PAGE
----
Fifty years ago this month I had a wonderful time as Indiana University made its first – and only – Rose Bowl appearance.
My sister, Kathy, attended IU at the time and was enrolled in a year-round program that allowed her to earn a teachers licence with a master’s degree in four years.
IU’s football team had enjoyed a good season – a rarity in those times – and I was fortunate to attend several games that season, including the Old Oaken Bucket battle against Purdue.
By defeating the Boilermakers and having the best overall record of the three schools that tied for the Big Ten title, IU was going to its first bowl.
Kathy and her roommate, Sandy Byrne, and I wanted to go to Pasadena, Calif., for the game. We purchased packaged deals that included airfare and accommodations. The girls were able to buy student tickets, but I was on my own and figured I could buy one out there, which I did.
We flew to Los Angeles on a plane loaded with Hoosier fans, and our hotel was packed with supporters. Our packages allowed us four days to sight see before the game, plus tickets to the amazing Tournament of Roses Parade.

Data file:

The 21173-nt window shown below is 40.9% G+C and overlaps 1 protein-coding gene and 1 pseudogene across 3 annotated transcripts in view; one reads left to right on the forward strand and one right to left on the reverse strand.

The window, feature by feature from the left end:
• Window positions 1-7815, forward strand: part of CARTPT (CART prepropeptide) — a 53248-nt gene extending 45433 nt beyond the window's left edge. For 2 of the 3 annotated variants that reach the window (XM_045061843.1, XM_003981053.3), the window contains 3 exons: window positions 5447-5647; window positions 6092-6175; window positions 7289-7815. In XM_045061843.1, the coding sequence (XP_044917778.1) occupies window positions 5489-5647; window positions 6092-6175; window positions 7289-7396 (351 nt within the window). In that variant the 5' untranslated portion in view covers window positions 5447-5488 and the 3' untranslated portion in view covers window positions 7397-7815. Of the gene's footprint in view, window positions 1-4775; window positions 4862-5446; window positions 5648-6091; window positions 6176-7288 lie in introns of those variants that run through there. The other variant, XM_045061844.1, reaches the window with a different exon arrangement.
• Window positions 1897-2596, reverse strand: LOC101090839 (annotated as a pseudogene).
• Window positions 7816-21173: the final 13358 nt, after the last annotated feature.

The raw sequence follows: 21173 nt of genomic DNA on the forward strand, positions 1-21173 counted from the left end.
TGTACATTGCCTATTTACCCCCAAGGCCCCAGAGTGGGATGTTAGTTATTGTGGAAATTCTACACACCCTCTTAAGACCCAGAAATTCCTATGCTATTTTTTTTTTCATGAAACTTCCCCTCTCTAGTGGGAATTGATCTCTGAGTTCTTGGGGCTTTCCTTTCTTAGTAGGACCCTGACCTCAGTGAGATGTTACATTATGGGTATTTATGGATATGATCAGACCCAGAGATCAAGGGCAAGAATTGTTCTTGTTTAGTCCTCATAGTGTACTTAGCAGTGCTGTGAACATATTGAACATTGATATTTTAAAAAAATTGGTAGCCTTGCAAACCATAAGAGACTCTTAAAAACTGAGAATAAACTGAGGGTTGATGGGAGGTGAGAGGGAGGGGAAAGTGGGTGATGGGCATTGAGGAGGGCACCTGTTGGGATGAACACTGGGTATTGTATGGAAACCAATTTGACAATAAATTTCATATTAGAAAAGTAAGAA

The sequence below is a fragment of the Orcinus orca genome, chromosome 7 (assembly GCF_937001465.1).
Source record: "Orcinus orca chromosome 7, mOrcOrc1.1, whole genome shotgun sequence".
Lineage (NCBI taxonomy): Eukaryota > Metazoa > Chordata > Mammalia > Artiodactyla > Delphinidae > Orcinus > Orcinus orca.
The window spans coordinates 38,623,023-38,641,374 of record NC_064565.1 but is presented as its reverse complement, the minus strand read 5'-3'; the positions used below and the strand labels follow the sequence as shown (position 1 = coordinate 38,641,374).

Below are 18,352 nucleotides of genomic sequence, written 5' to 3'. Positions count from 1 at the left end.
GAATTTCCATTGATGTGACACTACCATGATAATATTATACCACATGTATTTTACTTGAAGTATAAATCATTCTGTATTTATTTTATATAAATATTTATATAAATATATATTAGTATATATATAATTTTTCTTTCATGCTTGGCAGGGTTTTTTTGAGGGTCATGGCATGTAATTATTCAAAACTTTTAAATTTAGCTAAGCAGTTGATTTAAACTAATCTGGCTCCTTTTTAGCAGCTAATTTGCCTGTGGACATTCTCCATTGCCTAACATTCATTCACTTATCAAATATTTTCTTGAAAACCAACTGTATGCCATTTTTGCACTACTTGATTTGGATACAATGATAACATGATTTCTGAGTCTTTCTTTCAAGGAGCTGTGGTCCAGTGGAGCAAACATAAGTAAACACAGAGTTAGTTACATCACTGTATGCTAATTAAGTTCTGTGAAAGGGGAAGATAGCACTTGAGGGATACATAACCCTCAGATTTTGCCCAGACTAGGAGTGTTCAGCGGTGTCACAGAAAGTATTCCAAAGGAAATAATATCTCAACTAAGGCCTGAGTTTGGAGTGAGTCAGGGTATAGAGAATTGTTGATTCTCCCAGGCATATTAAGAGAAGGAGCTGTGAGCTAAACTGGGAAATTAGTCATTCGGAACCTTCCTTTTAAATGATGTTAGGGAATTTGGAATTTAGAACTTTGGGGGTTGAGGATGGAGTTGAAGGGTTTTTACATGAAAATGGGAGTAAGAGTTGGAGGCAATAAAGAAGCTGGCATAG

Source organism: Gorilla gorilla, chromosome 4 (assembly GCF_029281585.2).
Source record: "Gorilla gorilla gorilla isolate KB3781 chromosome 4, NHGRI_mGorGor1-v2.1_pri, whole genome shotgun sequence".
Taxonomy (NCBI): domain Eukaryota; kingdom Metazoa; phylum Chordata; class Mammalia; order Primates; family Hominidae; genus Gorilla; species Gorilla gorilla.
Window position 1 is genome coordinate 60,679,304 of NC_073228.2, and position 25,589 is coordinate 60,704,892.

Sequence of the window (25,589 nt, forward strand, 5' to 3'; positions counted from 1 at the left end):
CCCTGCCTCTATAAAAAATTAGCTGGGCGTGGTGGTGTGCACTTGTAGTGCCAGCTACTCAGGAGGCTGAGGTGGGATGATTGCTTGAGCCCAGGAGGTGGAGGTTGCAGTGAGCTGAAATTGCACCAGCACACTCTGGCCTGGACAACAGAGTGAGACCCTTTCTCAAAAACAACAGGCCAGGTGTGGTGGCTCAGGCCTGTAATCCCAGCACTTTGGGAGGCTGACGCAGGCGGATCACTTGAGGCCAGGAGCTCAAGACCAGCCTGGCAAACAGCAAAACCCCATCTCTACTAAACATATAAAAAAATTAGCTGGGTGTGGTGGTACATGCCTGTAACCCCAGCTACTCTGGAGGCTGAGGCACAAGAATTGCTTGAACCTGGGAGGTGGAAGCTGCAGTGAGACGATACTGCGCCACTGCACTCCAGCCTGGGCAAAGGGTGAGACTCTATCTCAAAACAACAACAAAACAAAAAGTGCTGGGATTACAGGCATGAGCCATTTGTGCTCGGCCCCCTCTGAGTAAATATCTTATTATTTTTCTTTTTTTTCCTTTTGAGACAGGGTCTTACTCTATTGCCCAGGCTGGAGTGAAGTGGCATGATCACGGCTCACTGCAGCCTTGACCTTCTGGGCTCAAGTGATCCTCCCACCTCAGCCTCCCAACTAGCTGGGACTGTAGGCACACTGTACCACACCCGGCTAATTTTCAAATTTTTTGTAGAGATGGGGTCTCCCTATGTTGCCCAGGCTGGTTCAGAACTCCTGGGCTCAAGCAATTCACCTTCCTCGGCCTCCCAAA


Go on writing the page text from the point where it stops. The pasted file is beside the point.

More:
We rented a car so we could see as many sights as possible, including Disneyland, which was filled with about 75 percent of the IU fans who ventured to Southern California for the game. Chancellor Herman B Wells was among the backers. It was a blast to walk through the park and be part of the crowd wearing cream and crimson.
We were sightseeing during the day and partying at night.
John Pont coached the Hoosiers, and Jade Butcher, John Isenbarger and Harry Gonzo were a few of his prominent players who would be tested against USC, which featured Heismann Trophy winner O.J. Simpson, who led the Trojans to a 14-3 win.
We were scheduled to fly back the following day. We had been going full blast for several days and were tired. I can’t imagine going at that pace for that long now.
We arrived at the airport, checked in and walked to our boarding area, where we were reconnected with the group that we flew out with. I spotted Marilyn Nierman, who was sitting on the floor and had graduated from Southport with Kathy.
Marilyn looked like she hadn’t slept for days. I was about to ask her if she was OK when she proclaimed, “You guys look like s---!”
We all laughed and soon were asleep on the plane heading back to Indy.
Over the years I have run across Marilyn several times. We always laugh about running into each other that morning at the airport.
It’s difficult to come to grips with it being 50 years ago.